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Pharmacology, biochemistry, and behavior

Folic acid prevents depressive-like behavior induced by chronic corticosterone treatment in mice.


PMID 25316305

Abstract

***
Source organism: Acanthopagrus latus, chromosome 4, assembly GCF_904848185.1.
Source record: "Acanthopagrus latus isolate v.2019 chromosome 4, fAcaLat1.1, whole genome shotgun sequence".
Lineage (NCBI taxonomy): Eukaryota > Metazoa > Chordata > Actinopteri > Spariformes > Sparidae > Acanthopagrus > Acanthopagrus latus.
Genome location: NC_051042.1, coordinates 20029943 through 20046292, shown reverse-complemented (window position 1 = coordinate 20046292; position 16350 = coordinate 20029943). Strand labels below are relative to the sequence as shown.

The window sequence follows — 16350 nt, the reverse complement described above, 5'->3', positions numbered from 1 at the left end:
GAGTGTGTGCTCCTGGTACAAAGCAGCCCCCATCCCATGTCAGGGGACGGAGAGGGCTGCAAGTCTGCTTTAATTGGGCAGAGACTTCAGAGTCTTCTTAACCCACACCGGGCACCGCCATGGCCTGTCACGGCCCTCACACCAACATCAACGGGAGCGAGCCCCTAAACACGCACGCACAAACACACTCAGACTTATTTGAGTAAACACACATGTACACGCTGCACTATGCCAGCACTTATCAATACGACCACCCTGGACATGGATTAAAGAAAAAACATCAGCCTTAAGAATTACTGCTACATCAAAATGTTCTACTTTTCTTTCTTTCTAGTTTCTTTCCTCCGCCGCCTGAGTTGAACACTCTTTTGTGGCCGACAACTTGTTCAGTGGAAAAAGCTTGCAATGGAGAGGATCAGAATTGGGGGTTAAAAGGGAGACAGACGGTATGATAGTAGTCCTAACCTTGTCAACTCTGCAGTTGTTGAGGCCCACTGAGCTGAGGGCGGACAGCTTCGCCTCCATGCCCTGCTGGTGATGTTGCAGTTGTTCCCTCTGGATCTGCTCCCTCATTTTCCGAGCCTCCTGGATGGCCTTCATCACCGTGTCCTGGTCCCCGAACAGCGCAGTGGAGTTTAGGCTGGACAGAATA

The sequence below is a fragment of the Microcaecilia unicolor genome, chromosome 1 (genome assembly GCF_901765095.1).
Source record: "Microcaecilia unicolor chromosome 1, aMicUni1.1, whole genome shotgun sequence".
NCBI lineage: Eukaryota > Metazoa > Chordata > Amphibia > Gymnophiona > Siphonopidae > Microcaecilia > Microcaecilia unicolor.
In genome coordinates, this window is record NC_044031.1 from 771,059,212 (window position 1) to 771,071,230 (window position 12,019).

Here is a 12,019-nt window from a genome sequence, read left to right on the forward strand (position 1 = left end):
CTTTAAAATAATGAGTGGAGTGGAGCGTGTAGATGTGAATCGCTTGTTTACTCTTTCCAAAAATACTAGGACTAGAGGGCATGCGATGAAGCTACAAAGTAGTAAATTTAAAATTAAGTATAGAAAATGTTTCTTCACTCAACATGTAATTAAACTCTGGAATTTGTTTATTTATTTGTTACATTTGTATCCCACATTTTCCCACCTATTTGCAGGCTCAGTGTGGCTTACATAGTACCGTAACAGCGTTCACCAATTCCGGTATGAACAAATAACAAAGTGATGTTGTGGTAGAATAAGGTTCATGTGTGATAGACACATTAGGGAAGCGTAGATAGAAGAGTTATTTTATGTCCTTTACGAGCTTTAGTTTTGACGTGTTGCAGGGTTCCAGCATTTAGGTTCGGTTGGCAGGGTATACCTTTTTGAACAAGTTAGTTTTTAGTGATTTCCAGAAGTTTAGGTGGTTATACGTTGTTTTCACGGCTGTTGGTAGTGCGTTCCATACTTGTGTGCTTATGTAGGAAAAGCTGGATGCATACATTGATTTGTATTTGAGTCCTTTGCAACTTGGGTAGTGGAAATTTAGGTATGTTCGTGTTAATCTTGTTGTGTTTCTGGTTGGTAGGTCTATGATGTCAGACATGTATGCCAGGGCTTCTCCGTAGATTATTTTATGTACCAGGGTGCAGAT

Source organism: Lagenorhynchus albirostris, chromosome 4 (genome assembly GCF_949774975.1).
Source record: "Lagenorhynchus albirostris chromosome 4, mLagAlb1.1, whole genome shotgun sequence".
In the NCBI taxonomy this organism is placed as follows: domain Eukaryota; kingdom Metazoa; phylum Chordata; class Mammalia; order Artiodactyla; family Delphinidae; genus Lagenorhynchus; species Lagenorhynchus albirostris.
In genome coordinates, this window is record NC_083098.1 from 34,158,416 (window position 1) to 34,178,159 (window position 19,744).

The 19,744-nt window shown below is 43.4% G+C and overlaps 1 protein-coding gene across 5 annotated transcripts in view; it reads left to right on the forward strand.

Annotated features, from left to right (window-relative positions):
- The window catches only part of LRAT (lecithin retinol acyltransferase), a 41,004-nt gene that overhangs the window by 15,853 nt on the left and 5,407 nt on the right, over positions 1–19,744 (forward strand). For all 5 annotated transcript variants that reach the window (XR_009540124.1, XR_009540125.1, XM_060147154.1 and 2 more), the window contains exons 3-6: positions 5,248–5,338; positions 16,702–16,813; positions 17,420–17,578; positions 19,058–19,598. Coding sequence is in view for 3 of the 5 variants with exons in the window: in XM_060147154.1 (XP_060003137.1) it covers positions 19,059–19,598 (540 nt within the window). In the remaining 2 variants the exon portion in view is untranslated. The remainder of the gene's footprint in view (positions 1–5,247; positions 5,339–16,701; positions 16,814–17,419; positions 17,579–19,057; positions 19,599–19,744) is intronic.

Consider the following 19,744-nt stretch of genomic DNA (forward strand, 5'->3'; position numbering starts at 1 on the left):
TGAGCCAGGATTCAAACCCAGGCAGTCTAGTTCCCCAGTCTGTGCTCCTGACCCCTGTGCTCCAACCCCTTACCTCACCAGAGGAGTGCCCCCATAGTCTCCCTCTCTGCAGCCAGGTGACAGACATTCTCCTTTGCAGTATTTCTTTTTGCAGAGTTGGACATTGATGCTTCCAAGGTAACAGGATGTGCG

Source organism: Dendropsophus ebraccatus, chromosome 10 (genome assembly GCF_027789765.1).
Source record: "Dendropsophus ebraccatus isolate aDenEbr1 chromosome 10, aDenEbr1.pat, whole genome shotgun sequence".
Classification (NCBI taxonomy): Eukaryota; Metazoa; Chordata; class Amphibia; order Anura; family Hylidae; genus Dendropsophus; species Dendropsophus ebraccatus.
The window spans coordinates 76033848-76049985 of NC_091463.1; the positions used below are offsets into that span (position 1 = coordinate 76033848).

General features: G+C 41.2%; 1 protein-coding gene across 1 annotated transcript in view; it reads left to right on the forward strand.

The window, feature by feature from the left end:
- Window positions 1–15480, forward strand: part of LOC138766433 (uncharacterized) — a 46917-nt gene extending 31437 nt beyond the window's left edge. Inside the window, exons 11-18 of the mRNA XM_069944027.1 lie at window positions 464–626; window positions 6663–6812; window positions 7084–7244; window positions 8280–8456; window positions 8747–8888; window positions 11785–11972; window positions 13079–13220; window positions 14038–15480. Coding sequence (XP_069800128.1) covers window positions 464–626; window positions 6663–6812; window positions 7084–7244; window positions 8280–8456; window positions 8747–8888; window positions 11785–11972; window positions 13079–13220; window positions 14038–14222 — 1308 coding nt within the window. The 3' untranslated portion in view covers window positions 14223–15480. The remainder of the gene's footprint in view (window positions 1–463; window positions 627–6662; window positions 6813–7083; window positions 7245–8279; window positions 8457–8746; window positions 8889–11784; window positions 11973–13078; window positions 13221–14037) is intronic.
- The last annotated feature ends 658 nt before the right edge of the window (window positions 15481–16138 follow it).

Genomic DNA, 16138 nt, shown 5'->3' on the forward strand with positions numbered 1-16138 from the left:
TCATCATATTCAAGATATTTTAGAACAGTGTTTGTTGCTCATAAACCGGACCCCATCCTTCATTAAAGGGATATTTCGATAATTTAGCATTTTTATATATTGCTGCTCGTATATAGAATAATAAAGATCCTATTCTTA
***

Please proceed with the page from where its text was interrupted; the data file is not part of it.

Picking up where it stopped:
The objective of this study was to investigate the effects of folic acid on depressive-like behavior induced by chronic administration of corticosterone in mice. Corticosterone (20mg/kg, p.o.) was administered once a day for 21days. Folic acid (30mg/kg, p.o.) or fluoxetine (10mg/kg, positive control, p.o.) was administered immediately after corticosterone injection during the last 7days of corticosterone treatment. On the 22nd day, animals were submitted to tail suspension test, open-field test and splash test. Corticosterone treatment caused a depressive-like behavior, evidenced by increased immobility time in the tail suspension test and decreased time in which mice spent grooming in the splash test. Repeated folic acid or fluoxetine administration significantly abolished corticosterone-induced depressive-like behavior. Chronic administration of corticosterone decreased levels of serum corticosterone in mice. Neither folic acid, nor fluoxetine treatment reversed this impairment. These findings indicate a robust effect of folic acid in reversing behavioral alterations induced by corticosterone model of depression in mice, suggesting that this vitamin may be an alternative approach for the management of depressive symptoms.